GLENDALE, Ariz. -- Five goals in their last five games.
Even against two Vezina Trophy candidates and even for a team not known for being offensively explosive, the Phoenix Coyotes have picked a lousy time for a scoring funk.
After being shut out 4-0 by the Kings in Game 2 of the Western Conference final, the goal might be to make sure Kings goalie Jonathan Quick doesn't fall asleep when the series resumes Thursday in Los Angeles (9 p.m. ET; NBCSN, TSN, RDS). The Coyotes' scoring chances in this series have been few, far between -- and almost always the product of individual effort over possession through the neutral zone.
"It is the playoffs. You have to do everything you can to create opportunities for your team," said Phoenix goalie Mike Smith, who hasn't been shy in his analysis of his team's offensive effort so far. "It starts with getting pucks to people at the net. That's what time of year it is. To be able to score goals on Vezina Trophy nominee goaltenders, you can't let him see the pucks or get to the rebounds"
The Coyotes scored a postseason-high five goals on Nashville's Pekka Rinne in a 5-2 win over the Predators in Game 2 of the conference semifinals on April 29. Since then, the Coyotes haven't scored more than twice in any game, have been shut out twice and squeezed out a 1-0 win in another.
In 13 playoff games this postseason, the Coyotes have 142 fewer shots than their opponents (488-346) but have allowed just 29 goals (2.23 a game) thanks to the stellar goaltending of Smith. But when you stop scoring, even that's not good enough. The Coyotes were outshot 88-51 in two home games against the Kings and the scoring chances were even more lopsided.
"Our execution hasn't been near what it needs to be to get enough pucks towards their net," Phoenix coach Dave Tippett said. "You see their mindset is just to dump as many pucks as they could into our net. The reality is their execution is better up the ice to allow them to do that.
"The ratio of our execution to pucks at the net is not working out. There has to be more."
Tippett juggled his top three lines in search of some better chemistry in Game 2. While the trio of Mikkel Boedker, Boyd Gordon and Lauri Korpikoski had better success against Game 1 heroes Dustin Brown and Anze Kopitar (two shots combined), the offense continued to stagger.
"That first game, they had a really good forecheck. We played mostly in our zone." Coyotes forward Radim Vrbata said. "But in Game 2 I felt like, before we got into that penalty trouble, I think we had some chances. We were just not able to score on them."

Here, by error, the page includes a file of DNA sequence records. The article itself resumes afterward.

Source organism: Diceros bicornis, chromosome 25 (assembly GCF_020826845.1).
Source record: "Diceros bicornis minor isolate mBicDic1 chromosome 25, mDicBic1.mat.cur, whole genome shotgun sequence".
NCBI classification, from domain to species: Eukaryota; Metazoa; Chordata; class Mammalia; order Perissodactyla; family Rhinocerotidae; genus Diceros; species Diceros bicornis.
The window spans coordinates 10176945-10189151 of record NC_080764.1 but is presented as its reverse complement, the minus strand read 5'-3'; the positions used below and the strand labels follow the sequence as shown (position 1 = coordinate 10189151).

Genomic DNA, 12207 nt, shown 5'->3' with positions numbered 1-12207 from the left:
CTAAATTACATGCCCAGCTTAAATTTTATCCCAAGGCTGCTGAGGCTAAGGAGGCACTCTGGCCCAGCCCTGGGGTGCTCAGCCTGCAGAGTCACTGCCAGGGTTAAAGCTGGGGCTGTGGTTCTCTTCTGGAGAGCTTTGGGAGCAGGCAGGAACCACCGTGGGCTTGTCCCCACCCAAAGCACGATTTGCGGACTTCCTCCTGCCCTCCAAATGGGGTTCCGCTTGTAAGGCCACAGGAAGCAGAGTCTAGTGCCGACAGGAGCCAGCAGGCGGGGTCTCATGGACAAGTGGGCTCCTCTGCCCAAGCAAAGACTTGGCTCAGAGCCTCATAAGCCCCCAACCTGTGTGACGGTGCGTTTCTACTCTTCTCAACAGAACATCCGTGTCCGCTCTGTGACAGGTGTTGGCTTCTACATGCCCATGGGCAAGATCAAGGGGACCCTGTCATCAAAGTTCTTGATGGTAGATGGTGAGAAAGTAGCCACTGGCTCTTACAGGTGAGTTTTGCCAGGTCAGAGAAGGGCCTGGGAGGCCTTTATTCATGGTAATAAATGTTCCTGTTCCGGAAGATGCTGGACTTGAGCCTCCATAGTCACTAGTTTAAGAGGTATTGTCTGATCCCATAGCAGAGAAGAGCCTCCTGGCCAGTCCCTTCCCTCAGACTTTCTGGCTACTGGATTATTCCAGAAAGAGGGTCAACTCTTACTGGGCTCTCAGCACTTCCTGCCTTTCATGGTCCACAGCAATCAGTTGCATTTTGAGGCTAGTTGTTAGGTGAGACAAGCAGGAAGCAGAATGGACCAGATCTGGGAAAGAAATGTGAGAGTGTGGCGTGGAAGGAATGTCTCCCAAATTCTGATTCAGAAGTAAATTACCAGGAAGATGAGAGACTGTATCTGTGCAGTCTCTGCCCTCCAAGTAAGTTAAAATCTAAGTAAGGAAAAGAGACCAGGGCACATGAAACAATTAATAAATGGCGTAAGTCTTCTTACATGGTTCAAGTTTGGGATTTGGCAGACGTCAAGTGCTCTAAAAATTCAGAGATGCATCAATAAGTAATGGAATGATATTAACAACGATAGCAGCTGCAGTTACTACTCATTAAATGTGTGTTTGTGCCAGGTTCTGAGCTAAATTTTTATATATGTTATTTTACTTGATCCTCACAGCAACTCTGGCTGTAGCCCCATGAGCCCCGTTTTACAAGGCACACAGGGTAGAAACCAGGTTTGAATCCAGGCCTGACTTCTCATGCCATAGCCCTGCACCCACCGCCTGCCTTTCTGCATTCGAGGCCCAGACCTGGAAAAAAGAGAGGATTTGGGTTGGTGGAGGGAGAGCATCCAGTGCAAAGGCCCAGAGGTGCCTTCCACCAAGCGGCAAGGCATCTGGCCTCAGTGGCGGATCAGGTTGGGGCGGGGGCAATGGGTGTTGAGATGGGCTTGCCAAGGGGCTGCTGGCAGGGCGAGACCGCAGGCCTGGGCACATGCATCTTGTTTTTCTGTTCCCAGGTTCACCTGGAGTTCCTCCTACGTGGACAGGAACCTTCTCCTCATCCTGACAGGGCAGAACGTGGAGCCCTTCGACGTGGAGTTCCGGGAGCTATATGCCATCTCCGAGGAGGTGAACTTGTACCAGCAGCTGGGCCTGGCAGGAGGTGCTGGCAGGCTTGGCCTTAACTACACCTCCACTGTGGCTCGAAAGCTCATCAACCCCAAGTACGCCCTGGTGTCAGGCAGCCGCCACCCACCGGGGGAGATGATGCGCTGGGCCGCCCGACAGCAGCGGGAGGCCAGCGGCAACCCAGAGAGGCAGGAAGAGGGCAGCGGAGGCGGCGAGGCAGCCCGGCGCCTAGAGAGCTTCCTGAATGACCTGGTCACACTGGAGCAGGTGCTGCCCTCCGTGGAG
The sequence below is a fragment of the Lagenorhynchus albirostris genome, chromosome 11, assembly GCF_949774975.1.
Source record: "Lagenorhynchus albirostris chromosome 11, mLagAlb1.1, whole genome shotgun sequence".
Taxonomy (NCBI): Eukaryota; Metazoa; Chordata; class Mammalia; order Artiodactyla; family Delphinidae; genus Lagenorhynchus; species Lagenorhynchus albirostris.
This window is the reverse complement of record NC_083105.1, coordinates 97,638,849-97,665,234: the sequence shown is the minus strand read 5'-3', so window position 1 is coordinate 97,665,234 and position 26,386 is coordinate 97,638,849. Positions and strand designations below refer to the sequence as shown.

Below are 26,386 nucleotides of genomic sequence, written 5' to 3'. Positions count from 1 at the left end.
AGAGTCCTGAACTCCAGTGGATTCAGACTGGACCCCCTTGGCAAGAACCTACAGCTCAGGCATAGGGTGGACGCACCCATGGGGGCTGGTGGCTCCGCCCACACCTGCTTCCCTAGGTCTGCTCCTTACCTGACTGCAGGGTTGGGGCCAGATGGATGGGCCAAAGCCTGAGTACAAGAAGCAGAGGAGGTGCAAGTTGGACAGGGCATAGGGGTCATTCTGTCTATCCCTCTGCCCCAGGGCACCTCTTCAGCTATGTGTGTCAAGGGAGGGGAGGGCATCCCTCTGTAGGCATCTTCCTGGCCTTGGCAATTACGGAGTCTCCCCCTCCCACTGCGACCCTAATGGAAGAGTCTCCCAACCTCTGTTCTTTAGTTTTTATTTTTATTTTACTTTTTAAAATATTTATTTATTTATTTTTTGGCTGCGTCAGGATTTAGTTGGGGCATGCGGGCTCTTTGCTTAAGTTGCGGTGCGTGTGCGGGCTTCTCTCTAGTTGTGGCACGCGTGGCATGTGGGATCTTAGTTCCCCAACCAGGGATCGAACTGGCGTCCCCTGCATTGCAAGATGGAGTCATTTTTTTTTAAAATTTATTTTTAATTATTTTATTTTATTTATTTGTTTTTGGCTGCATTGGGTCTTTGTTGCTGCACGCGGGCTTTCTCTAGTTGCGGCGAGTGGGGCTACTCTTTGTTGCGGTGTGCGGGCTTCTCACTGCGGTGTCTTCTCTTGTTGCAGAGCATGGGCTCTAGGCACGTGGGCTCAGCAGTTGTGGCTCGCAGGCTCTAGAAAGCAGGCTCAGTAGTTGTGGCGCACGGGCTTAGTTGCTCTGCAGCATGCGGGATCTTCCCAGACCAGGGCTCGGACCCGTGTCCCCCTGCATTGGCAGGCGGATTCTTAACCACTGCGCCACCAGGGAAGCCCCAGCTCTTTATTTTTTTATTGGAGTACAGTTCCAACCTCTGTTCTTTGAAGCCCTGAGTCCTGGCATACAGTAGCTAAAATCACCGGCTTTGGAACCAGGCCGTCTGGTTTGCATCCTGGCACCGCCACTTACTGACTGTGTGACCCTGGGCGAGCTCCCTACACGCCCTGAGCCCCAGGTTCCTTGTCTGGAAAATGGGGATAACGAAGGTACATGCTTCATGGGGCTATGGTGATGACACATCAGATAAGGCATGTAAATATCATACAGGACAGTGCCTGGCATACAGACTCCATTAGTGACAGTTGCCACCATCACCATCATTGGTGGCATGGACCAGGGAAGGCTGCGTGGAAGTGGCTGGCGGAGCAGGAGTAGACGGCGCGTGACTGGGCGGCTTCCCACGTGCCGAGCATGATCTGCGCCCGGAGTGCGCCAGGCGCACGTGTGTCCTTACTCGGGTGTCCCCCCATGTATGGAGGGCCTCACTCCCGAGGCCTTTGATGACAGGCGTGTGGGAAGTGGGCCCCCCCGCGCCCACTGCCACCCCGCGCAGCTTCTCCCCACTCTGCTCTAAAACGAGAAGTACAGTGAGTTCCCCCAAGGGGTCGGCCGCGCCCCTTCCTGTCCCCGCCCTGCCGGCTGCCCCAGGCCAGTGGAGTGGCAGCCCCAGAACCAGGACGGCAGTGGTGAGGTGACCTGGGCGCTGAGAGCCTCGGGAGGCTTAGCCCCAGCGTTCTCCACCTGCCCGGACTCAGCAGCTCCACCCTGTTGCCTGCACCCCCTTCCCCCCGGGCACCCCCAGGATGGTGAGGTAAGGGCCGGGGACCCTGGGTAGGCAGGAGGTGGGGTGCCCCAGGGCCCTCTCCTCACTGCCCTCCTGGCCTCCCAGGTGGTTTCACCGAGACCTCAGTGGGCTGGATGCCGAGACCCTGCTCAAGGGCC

So the games pile up. Leading point producer Ray Whitney is scoreless in the last five games. Vrbata, who led the team with 35 goals, is also in a five-game drought, as is top-scoring defenseman Keith Yandle. Antoine Vermette, who leads the team with five playoff goals, has one assist in the same span. Korpikoski doesn't have a single postseason point.
"We'll have to generate more if we want to be successful," said Vrbata, who was more active in Game 2. "It seems like there's not much going on in the offensive zone for us right now. There's not going to be much probably, but if you have to win 1-0, so be it. We just have to win a game."
The Phoenix power play had four more chances in Game 2 and is now 0-for-9 in the series. But even more alarming is the Coyotes have generated just seven shots in more than 15 minutes with the man advantage and have rarely established puck possession against a Los Angeles team that has now killed 28 straight power plays in the playoffs with a very aggressive style.
"(The power-play's struggle) is the question we have been asking all season," Vrbata said. "Sometimes you have chances, and it's not going in. But right now it's just about getting the puck in the zone, getting shots through, and you know, hope for a rebound."
The Coyotes are hoping for one play, one goal, one shot of momentum to turn the tide against a Los Angeles team that has offered opponents little time or space in the postseason.
"It's funny how once it starts coming, it comes easier," captain Shane Doan said. "Until it does come, though, it's sometimes difficult to find. You just have to have some success, taste a little bit of it. Once you get that it seems to pile on itself."
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